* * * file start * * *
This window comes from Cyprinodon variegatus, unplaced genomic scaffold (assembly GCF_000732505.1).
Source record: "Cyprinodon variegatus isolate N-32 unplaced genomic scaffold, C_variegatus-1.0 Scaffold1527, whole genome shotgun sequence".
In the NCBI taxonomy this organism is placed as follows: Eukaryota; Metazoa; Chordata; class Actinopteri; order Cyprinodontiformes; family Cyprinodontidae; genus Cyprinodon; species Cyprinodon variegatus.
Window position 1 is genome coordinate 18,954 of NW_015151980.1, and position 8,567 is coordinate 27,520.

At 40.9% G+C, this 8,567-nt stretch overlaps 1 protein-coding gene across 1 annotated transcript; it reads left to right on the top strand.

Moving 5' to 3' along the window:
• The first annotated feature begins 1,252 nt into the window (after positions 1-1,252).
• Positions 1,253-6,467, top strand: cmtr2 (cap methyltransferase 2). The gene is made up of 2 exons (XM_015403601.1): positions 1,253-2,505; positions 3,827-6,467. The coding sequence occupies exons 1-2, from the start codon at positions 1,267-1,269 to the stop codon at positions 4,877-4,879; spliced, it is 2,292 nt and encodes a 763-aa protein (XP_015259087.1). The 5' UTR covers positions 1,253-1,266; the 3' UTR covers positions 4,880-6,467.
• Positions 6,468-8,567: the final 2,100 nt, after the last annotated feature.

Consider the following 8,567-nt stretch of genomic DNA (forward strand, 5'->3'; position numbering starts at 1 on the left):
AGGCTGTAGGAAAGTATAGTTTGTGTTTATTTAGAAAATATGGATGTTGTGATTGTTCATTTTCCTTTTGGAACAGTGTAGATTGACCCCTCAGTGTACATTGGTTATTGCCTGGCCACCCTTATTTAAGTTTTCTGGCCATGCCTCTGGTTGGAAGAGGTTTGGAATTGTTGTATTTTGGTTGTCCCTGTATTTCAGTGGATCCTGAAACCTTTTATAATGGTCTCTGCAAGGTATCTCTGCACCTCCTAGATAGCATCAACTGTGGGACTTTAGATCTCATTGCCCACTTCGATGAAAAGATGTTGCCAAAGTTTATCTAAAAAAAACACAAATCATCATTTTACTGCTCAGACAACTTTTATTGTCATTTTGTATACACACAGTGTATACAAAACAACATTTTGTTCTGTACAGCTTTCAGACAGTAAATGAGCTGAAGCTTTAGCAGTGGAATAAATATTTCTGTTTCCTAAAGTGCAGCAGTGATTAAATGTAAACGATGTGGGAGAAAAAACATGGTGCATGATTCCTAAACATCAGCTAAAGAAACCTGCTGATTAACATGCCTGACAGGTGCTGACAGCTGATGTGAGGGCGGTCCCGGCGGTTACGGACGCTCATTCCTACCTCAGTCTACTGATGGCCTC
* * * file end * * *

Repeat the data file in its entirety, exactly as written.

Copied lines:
This window comes from Cyprinodon variegatus, unplaced genomic scaffold (assembly GCF_000732505.1).
Source record: "Cyprinodon variegatus isolate N-32 unplaced genomic scaffold, C_variegatus-1.0 Scaffold1527, whole genome shotgun sequence".
In the NCBI taxonomy this organism is placed as follows: Eukaryota; Metazoa; Chordata; class Actinopteri; order Cyprinodontiformes; family Cyprinodontidae; genus Cyprinodon; species Cyprinodon variegatus.
Window position 1 is genome coordinate 18,954 of NW_015151980.1, and position 8,567 is coordinate 27,520.

At 40.9% G+C, this 8,567-nt stretch overlaps 1 protein-coding gene across 1 annotated transcript; it reads left to right on the top strand.

Moving 5' to 3' along the window:
• The first annotated feature begins 1,252 nt into the window (after positions 1-1,252).
• Positions 1,253-6,467, top strand: cmtr2 (cap methyltransferase 2). The gene is made up of 2 exons (XM_015403601.1): positions 1,253-2,505; positions 3,827-6,467. The coding sequence occupies exons 1-2, from the start codon at positions 1,267-1,269 to the stop codon at positions 4,877-4,879; spliced, it is 2,292 nt and encodes a 763-aa protein (XP_015259087.1). The 5' UTR covers positions 1,253-1,266; the 3' UTR covers positions 4,880-6,467.
• Positions 6,468-8,567: the final 2,100 nt, after the last annotated feature.

Consider the following 8,567-nt stretch of genomic DNA (forward strand, 5'->3'; position numbering starts at 1 on the left):
AGGCTGTAGGAAAGTATAGTTTGTGTTTATTTAGAAAATATGGATGTTGTGATTGTTCATTTTCCTTTTGGAACAGTGTAGATTGACCCCTCAGTGTACATTGGTTATTGCCTGGCCACCCTTATTTAAGTTTTCTGGCCATGCCTCTGGTTGGAAGAGGTTTGGAATTGTTGTATTTTGGTTGTCCCTGTATTTCAGTGGATCCTGAAACCTTTTATAATGGTCTCTGCAAGGTATCTCTGCACCTCCTAGATAGCATCAACTGTGGGACTTTAGATCTCATTGCCCACTTCGATGAAAAGATGTTGCCAAAGTTTATCTAAAAAAAACACAAATCATCATTTTACTGCTCAGACAACTTTTATTGTCATTTTGTATACACACAGTGTATACAAAACAACATTTTGTTCTGTACAGCTTTCAGACAGTAAATGAGCTGAAGCTTTAGCAGTGGAATAAATATTTCTGTTTCCTAAAGTGCAGCAGTGATTAAATGTAAACGATGTGGGAGAAAAAACATGGTGCATGATTCCTAAACATCAGCTAAAGAAACCTGCTGATTAACATGCCTGACAGGTGCTGACAGCTGATGTGAGGGCGGTCCCGGCGGTTACGGACGCTCATTCCTACCTCAGTCTACTGATGGCCTC